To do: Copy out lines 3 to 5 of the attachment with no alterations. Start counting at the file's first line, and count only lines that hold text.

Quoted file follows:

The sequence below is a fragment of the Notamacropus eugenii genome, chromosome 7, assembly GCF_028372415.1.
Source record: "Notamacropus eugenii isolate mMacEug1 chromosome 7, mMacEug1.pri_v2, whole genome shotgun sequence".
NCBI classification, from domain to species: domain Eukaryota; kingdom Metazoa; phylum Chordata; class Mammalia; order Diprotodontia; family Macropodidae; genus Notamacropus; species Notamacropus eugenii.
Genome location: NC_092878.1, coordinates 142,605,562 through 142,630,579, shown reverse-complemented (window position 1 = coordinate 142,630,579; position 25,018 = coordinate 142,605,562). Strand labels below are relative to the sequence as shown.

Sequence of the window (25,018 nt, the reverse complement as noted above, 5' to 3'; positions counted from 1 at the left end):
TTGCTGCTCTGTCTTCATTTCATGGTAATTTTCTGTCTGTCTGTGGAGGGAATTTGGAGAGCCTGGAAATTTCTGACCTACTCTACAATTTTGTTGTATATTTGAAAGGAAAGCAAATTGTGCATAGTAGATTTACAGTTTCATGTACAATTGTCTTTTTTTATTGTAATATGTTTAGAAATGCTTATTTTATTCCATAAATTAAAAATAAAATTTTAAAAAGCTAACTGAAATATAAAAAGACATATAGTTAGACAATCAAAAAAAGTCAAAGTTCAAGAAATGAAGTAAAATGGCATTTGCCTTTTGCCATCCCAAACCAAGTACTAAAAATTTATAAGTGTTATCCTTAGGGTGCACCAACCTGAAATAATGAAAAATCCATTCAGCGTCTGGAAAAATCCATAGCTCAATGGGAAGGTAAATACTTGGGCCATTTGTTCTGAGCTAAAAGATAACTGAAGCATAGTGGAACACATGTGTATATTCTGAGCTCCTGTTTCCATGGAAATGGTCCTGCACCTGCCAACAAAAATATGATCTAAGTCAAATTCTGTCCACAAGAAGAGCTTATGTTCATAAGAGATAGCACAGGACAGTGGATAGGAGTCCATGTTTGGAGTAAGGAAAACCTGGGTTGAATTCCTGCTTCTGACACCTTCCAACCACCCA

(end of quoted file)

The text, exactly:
NCBI classification, from domain to species: domain Eukaryota; kingdom Metazoa; phylum Chordata; class Mammalia; order Diprotodontia; family Macropodidae; genus Notamacropus; species Notamacropus eugenii.
Genome location: NC_092878.1, coordinates 142,605,562 through 142,630,579, shown reverse-complemented (window position 1 = coordinate 142,630,579; position 25,018 = coordinate 142,605,562). Strand labels below are relative to the sequence as shown.

Sequence of the window (25,018 nt, the reverse complement as noted above, 5' to 3'; positions counted from 1 at the left end):